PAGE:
Thursday, March 14, 2013

Blog Series #4: Endurance and Giving Up

My birthday was less than a week ago, and I've found myself to be more reflective about my journey and who I am than usual.  Perhaps it was the recent loss of 2 family members within 3 months, perhaps it is that I'm in my last year of my twenties; likely both.  I began working on my next installment of "30 Things I've Already Done, Accomplished, or Experienced" and grouped together 5 items that all took endurance.  However, I was even wordier than normal, and decided to dedicate this post to just 1 item on that list, rather than knocking out 5 at a time.

For those of you just joining me (or have forgotten) this list is a reminder of things I've already accomplished that I am proud to have done. This is a list I can revisit when I have the blahs, or am feeling unaccomplished, or pront to comparing myself with others. Previous installments include list items 1-5, 6-10, and 11-15.

16. Gave up Dieting
As soon as I began writing this list, I knew I would include something about this. I’ve mentioned it before in less detail (here) but I wanted to talk about it more in-depth, as it is one of the single, most positive things I have done for myself (and one of the hardest). I’d say it was even harder than giving up smoking, as I started dieting way before my first cigarette.

I’m not exactly sure, but I probably began dieting around age 13. I remember disliking my body and worrying about my size as early as 9 or 10. I remember skipping breakfast and lunch and only eating dinner in high school so my parents wouldn’t know I wasn’t eating. So many diets, so much disappointment. And all this before I was “fat” (High school weight fluctuated between 135 when I started and I think was around 160 or so when I graduated).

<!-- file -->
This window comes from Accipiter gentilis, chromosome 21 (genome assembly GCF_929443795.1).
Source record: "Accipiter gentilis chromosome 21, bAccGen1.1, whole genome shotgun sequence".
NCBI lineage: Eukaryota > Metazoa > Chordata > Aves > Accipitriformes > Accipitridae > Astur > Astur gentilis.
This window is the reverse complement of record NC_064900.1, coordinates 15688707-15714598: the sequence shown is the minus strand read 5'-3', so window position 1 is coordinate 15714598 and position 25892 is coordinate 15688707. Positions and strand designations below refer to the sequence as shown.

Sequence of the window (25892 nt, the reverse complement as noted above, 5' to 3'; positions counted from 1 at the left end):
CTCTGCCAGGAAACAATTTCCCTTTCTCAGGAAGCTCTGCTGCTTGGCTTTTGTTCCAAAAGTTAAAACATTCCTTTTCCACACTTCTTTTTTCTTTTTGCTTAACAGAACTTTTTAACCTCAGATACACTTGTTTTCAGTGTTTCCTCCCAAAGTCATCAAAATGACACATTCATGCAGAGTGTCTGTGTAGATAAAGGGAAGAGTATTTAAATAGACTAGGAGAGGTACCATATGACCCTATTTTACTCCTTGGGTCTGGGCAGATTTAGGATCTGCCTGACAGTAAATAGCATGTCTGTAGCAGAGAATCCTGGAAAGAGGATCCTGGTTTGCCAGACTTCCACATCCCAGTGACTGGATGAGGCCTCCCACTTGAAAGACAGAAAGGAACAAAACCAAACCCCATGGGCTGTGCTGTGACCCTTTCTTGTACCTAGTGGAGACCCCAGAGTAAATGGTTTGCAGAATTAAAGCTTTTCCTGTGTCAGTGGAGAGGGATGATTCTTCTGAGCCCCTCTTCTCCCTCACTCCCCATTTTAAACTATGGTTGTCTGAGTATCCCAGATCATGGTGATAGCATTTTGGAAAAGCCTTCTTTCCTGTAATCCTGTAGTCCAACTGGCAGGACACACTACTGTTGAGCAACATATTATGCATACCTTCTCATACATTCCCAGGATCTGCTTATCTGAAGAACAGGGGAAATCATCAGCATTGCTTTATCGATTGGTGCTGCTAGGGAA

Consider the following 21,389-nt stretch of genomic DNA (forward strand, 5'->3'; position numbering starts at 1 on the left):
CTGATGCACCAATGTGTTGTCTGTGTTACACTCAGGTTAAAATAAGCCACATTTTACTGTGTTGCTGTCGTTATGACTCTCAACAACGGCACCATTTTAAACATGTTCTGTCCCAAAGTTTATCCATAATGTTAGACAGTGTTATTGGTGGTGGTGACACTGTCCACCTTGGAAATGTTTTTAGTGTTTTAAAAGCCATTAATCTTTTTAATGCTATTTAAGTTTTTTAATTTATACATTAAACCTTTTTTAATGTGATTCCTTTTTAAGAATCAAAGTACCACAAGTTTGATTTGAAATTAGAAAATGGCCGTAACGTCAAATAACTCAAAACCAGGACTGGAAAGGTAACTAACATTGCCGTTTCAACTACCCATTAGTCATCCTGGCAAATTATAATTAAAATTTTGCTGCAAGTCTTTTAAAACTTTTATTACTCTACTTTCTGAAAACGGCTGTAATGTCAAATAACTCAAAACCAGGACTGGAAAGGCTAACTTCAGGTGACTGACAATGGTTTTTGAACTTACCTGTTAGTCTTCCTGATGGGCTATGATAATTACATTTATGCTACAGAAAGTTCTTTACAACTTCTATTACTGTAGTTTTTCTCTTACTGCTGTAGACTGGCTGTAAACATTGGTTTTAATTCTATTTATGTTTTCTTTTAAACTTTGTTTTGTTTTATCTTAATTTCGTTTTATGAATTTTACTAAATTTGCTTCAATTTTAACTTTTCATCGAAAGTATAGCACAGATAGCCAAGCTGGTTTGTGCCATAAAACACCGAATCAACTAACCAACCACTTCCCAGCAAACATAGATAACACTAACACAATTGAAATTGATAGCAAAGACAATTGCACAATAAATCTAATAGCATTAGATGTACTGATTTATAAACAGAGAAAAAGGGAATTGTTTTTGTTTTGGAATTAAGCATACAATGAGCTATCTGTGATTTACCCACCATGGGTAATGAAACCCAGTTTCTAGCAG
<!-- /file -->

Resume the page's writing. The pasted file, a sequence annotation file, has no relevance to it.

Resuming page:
I remember picking up running again in college, because runners were skinny, and if I were a runner, I’d be skinny too! When it didn’t work, I gave it up, despite the fact I managed to run 2-3 miles several times a week when previously I couldn't run for 2-3 minutes. (Since I’ve started running again I can’t believe I quit it so easily before, I think about how far I’d be now if I only had kept with it!). The year before I got married I obsessively followed the South Beach Diet, and managed to land at what ended up being my lowest adult weight- around 170.

I kept most of the weight off for awhile, and came across Health at Every Size and the Fat Acceptance Movement while “skinny”. Health at Every Size is a weight-neutral approach to health. In an HAES approach, weight loss is not the goal, or the focus, but rather an increase in healthy behaviors. From the website…

“Health at Every Size is based on the simple premise that the best way to improve health is to honor your body. It supports people in adopting health habits for the sake of health and well-being (rather than weight control). Health at Every Size encourages: accepting and respecting the natural diversity of body sizes and shapes; eating in a flexible manner that values pleasure and honors internal cues of hunger, satiety, and appetite; and finding the joy in moving one’s body and becoming more physically vital.”

This was easy and refreshing. I get to like myself? I get to move my body for enjoyment rather than punishment?! I can wear clothes I like, without constantly obsessing over whether I’m “too big” or “too round” or “too something”? Then I was diagnosed with asthma, started on steroids 5 times a day, and gained 25 pounds. And then I struggled.

Ultimately, I never went back to dieting. I have gone through times when liking myself and my body was easier, and times when its been more difficult. I notice during times of stress, regardless of the source, one of my first tendencies is to start getting down on my body. I still struggle during the January blitz of diet & new years resolutions; and now that it is getting warm, the soon-to-be “beach body” talk. I remind myself that dieting is not treating my body with respect, and I refuse to buy into the billion dollar industry that wants me to hate my body. That I can promote health and practice self-love, and that is not measured in pounds.

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